Broun's voting record is fiscally conservative receiving a 96% rating from the National Taxpayers Union and supports a balanced-budget amendment to the constitution. Broun supports an amendment that would require a two-thirds majority in congress to raise revenues and require that all excess revenue to be returned to the American taxpayer.[38][39] Broun also voted against the American Recovery and Reinvestment Act of 2009 and decries the high cost of the bill.[40] In 2008, Broun signed Americans for Prosperity's "No Climate Tax" pledge, promising to vote against any Global Warming legislation that would raise taxes.[41]

Broun, in September 2008, voted against the Emergency Economic Stabilization Act of 2008 which created the Troubled Asset Relief Program, or "TARP".[42] Broun voted against the Dodd-Frank Wall Street Reform and Consumer Protection Act of 2009.[40]

Broun supports the repeal of ObamaCare, and has argued for less sweeping approaches to health care reform.[43] His proposal involves a 100% tax deduction of healthcare costs, allowing consumers to shop for health insurance across state lines, and the privatization of Medicare.[44]

On January 3, 2013, Broun introduced the Federal Reserve Transparency Act of 2013 (H.R. 24; 113th Congress), a bill that would direct the Government Accountability Office (GAO) to prepare, within 12 months of enactment, an audit of the Board of Governors of the Federal Reserve System and the Federal Reserve Banks.[45][46] Broun said that "this is a vital piece of legislation that will help to usher in a new era of transparency in this nation's monetary policy."[46] Broun argued that because Congress created the Federal Reserve, "it must therefore be subject to the oversight and regulation of Congress."[46]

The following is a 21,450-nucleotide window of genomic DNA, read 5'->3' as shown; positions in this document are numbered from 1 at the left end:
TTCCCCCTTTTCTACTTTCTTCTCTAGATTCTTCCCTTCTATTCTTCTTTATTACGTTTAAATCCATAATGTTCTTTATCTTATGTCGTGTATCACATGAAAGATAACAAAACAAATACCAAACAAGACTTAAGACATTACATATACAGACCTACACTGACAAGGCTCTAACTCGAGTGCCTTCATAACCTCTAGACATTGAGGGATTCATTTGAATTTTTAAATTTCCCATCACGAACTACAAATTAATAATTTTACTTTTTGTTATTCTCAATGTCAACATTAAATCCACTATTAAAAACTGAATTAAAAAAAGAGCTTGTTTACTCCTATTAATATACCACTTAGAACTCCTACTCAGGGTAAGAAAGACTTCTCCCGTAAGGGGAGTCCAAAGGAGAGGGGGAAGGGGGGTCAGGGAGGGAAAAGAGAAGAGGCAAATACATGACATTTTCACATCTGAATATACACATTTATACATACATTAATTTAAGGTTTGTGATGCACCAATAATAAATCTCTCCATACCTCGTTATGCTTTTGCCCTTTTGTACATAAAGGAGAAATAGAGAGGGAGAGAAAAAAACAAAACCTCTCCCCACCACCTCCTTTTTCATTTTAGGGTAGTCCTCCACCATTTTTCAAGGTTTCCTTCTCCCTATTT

Broun supported efforts to defund Obamacare during the October, 2013 U.S. federal government shutdown, calling it "a stand for principles that would lead to prosperity for all Americans as they fought to dismantle the president's health care law." According to Broun, "It was the fight that Americans had been waiting and hoping for...the majority of Americans applauded our efforts and encouraged us to stand strong",[47] although a CBS News poll reported that 72 percent of Americans disapproved of shutting down the federal government over differences on the Affordable Care Act.[48]

Broun has argued for continued U.S. support of Israel on both strategic and theological grounds, saying, "It's absolutely imperative that we support Israel--our brothers and sisters in the Middle East--not only because of the geopolitical reasons there, which are strong enough in themselves, but because of a promise God made to Abraham."[49]

Committee assignments

Caucus memberships

2014 U.S. Senate election